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zinzan8

Rookie
@MAX PLY, what is a starting block?

And how is a setting off awl used? I’ve seen the Wimbledon stringers video where one of the guys is stabbing the strings, bit I haven’t found a video that demonstrates how its used. Could a stringer effectively use something like the blunt end of a steel or hard plastic chopstick?
 

Irvin

Talk Tennis Guru
All the blunt awl is doing is straightening the strings after stringing. It is always best to keep the strings straight while you're stringing. When stringing crosses I generally string 1 ahead as many stringers do. But most stringer will leave the lower cross in the lower section of the frame while they tension the higher cross. If you do that the last tension cross actuall pushed the cross you're tension down the frame and there's generally nothing to hold it up other than your fingers.

I pull both untensioned cross up to approximately where they will end up. Then when you tension a string it will not bend downward as much and will be almost perfectly straight.
 

Rabbit

G.O.A.T.
@MAX PLY, what is a starting block?

And how is a setting off awl used? I’ve seen the Wimbledon stringers video where one of the guys is stabbing the strings, bit I haven’t found a video that demonstrates how its used. Could a stringer effectively use something like the blunt end of a steel or hard plastic chopstick?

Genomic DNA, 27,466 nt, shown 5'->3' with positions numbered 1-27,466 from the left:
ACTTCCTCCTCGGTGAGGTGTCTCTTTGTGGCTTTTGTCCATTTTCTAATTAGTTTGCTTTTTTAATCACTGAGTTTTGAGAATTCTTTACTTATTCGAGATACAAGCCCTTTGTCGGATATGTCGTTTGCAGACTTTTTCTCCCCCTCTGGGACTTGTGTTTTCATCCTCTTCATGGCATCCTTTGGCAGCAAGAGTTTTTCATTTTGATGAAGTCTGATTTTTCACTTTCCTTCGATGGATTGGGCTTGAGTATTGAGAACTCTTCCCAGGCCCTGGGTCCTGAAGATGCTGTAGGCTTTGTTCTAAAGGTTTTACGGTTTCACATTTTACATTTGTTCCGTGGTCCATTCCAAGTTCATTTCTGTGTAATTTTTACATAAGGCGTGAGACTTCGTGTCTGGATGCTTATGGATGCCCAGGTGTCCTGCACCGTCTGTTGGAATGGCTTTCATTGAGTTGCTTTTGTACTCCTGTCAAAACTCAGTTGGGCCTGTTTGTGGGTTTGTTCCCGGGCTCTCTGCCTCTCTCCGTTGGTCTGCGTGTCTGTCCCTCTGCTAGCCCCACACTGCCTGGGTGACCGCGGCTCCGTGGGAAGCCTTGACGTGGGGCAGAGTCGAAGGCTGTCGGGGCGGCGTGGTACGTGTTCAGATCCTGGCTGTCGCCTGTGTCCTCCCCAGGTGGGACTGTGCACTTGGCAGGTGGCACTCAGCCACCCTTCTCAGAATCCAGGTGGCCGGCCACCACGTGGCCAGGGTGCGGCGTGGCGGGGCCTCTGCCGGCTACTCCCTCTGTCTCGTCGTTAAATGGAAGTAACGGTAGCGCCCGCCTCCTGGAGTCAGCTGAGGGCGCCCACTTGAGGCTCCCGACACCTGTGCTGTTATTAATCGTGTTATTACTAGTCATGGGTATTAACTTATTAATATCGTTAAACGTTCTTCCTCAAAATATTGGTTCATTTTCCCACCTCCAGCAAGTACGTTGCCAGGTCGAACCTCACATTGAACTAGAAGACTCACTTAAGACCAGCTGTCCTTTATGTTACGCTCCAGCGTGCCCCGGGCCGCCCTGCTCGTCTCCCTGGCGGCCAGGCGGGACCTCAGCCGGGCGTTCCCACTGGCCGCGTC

The stabbing motion to which you refer is really just a way to, for lack of a better term, nick the string you want to move. The stabbing motion is just faster and easier than trying to nudge a string individually. As you can see, it's hard to explain. The best explanation is actually doing it.

You would need to show me what blunt end of steel you're referring to. I setting off awl is a blunt piece of steel so yes it works but it needs to be specific in shape. A plastic chopstick would not stand up to the rigors of use, I'm afraid it would break. You would also not have much to hang on to thereby rendering it useless as you have no lever against the string.
 

MAX PLY

Hall of Fame
@MAX PLY, what is a starting block?

And how is a setting off awl used? I’ve seen the Wimbledon stringers video where one of the guys is stabbing the strings, bit I haven’t found a video that demonstrates how its used. Could a stringer effectively use something like the blunt end of a steel or hard plastic chopstick?
A starting block is merely a spacer used when starting the cross strings that rests between the frame and the starting clamp. It is designed to preserve a small length of string from being potentially crushed by the starting clamp and then bent around to the tie off hole when finished. I have the Kimony one which honestly I bought on a lark . . .I use a soft string on my personal frames (either gut, NXT or X-1) and I figure it couldn't hurt (that stated, I never had a problem in the prior 40 years of stringing before I purchased it--but now, since I blew 17 bucks on it, I might as well use it). I don't think anyone needs one.